When you put your home on the market, the one aspect that usually comes to mind is profit. Without a doubt, every seller's main goal is to sell their home for the best possible price. However, in an effort to get the best deal possible, many sellers fall prey to myths about home pricing that don’t reflect the current real estate market.
Setting an asking price for your home will never be a walk in the park. But coming up with an accurate number can give you the biggest advantage. It can mean the difference between quickly getting an offer and risking your home to sit on the market for months, losing the interest of many potential buyers.
So if you want to get the most out of your home sale, disregard these most common myths about pricing a home and start your journey with some realistic expectations!
Many sellers think that getting a quick offer is an indication that they priced their house too low. They are contemplating whether they should have asked for more money or feeling that their realtor “gave their home away” because it was sold too quickly.
But here's the reality: getting an offer (or offers!) in the first few days most likely means your home was priced accurately and competitively, which attracted multiple buyers. Your home has the right price on the right market that’s why you received multiple offers even in a short amount of time.
After receiving an offer from the first showing, sellers may be hesitant to accept it, wondering if other potential buyers would be keen to cough up more money for their beloved home. This is another common assumption among many sellers: if they're willing to wait long enough, a better offer will come. The thoughts of potential bidding wars could prompt them to be in a “no rush mode” when it comes to selling their home.
However, that’s not how real estate works most of the time. The longer your home stays on the market, the worse the offers could get. Or maybe you’d get none at all. This is because homes sell for the most money when they are on the market for less than 30 days. According to the NAR 2018 Profile of Home Buyers and Sellers, recently sold homes were on the market for a median of three weeks. When a home has taken so long to sell, buyers will start to wonder what is wrong with it. They may assume that it was priced too high, or that there are issues with the property itself.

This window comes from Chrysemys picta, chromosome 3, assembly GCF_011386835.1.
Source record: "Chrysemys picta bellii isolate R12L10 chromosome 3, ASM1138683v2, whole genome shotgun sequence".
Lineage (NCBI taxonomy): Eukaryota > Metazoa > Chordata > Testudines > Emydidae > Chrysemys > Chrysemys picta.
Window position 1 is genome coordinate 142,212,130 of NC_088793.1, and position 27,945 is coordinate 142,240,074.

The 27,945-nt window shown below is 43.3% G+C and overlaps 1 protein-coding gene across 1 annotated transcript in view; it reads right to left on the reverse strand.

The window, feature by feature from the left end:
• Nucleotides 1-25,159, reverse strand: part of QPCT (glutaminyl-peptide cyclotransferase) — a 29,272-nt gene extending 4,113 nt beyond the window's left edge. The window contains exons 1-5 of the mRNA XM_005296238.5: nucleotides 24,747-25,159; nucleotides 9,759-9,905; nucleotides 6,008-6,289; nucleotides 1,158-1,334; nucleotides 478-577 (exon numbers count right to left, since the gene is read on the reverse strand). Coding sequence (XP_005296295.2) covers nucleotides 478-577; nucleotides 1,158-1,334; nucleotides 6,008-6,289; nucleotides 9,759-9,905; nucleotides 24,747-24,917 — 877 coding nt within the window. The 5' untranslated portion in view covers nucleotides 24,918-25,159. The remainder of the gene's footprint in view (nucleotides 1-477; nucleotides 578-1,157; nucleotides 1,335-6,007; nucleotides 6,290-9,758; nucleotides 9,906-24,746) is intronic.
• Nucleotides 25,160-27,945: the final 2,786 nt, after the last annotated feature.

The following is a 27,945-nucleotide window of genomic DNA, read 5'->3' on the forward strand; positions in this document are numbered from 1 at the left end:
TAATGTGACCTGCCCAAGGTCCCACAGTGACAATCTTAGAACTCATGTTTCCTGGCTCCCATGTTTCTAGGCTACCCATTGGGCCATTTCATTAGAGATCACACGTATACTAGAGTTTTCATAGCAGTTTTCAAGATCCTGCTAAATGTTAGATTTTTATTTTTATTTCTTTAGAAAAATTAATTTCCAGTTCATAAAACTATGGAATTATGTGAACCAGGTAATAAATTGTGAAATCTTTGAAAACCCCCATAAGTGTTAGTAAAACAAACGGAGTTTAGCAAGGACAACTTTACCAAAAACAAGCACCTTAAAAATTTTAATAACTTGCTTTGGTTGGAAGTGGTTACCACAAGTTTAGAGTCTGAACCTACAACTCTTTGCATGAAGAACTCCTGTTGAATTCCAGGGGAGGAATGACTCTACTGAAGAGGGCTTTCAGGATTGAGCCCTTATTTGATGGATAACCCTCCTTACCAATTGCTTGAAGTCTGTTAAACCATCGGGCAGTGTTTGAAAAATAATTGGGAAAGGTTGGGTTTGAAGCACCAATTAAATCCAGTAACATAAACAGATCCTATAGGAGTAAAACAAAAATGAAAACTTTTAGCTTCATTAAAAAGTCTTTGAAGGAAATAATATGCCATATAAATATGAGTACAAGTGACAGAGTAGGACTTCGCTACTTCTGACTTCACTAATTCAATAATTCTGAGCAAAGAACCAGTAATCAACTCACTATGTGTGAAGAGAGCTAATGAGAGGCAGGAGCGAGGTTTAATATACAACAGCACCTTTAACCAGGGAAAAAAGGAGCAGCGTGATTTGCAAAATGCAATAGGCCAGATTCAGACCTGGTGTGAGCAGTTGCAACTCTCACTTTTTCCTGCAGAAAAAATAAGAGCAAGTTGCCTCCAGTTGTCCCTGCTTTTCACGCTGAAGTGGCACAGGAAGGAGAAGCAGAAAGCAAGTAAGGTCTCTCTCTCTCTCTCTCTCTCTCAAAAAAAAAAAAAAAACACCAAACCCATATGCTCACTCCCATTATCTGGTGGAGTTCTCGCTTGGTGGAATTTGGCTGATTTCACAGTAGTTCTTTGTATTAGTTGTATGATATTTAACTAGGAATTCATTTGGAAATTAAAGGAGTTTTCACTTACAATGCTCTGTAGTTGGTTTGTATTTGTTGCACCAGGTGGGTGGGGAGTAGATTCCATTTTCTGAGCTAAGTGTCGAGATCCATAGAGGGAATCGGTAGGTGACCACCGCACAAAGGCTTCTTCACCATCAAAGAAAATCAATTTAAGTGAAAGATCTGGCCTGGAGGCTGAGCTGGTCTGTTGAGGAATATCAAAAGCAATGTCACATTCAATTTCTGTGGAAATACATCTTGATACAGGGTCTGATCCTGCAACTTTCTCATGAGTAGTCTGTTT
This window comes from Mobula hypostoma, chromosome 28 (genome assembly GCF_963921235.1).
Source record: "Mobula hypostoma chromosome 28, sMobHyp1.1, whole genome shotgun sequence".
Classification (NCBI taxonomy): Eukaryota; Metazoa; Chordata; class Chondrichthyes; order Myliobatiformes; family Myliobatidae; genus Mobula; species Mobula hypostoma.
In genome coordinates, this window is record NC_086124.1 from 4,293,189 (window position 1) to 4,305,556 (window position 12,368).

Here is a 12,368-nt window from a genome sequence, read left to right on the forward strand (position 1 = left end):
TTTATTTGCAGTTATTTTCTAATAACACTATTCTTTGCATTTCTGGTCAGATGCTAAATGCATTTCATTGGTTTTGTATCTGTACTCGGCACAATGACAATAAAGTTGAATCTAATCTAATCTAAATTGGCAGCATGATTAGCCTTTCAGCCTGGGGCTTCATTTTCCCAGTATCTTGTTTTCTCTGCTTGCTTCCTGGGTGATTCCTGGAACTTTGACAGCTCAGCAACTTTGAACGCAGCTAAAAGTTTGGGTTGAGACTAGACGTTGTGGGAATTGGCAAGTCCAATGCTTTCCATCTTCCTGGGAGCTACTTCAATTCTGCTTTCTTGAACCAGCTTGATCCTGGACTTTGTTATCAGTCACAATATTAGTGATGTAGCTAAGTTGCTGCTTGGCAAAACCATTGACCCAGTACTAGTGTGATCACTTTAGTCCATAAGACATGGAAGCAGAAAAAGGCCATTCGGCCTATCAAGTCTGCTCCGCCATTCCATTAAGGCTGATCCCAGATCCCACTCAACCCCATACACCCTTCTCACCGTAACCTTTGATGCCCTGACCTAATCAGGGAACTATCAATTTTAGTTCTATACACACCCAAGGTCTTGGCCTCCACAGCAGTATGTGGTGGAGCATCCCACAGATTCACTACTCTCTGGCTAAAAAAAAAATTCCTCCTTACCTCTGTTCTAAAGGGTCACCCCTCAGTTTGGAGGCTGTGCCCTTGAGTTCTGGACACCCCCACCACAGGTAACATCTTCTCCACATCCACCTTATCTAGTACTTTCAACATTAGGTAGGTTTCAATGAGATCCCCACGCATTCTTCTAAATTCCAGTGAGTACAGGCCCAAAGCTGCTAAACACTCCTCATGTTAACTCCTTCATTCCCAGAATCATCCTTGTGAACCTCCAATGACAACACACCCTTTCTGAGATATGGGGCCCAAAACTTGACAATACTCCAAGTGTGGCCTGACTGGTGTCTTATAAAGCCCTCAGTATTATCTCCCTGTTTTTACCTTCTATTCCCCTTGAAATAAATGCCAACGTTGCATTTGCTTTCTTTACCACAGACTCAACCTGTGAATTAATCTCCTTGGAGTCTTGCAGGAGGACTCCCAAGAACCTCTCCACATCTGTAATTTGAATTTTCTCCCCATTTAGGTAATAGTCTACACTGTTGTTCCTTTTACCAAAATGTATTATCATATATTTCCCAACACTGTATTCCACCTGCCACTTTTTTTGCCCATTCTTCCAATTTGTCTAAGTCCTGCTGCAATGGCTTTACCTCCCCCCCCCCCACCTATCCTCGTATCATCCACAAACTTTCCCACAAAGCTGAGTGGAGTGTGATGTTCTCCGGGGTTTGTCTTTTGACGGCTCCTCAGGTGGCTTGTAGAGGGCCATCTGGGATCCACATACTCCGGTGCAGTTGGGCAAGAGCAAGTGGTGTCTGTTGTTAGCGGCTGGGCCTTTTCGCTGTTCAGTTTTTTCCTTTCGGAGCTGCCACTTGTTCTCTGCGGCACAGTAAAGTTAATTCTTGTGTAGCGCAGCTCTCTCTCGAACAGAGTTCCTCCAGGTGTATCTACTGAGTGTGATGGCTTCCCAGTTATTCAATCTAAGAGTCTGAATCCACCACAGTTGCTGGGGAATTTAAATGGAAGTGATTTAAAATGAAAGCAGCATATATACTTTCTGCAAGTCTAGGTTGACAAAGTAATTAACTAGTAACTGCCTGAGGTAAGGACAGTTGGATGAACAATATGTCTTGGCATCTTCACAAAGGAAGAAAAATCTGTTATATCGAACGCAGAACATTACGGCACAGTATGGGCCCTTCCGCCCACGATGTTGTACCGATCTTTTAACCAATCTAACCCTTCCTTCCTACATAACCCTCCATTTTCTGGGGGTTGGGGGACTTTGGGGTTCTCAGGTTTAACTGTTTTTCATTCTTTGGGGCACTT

Every seller's goal is to get top dollar for their home. However, overpricing your home thinking that you could accept a lower offer, later on, will never be a good strategy. The worst is it could just leave you empty-handed, especially when buyers start to wonder what’s wrong with your property. Trying to price it too high, thinking that it will create a lot of negotiating room will get you nowhere. Instead, buyers and their agents will steer clear from your property and will choose a listing that has a reasonable price.
Your realtor knows that negotiation is very important in real estate, so trust their experience in this matter. They will price your home appropriately from the beginning but will make sure there’s enough wiggle room so you can still get what you want out of the sale.
You may have remodeled your kitchen, added a master bedroom, or replaced your garage door. But don't think that the money you spent making these renovations will be recouped once you sell. Don’t set your expectations too high just because the potential new owners will be enjoying all the hard work you put into your property. Keep in mind that while some changes might see some return on investment, you won’t recoup the whole amount. Likewise, there are renovations that can give you profit, and there are those that can even hurt your home sale.
To get an idea of which upgrades yield the biggest return on investment, check out the 2018 ‘Cost Versus Value’ report by Remodeling Magazine. For instance, you can expect to get back only 56% of the costs of an upscale bathroom remodel. Meanwhile, the projects with the biggest return include a garage door and entry door replacement.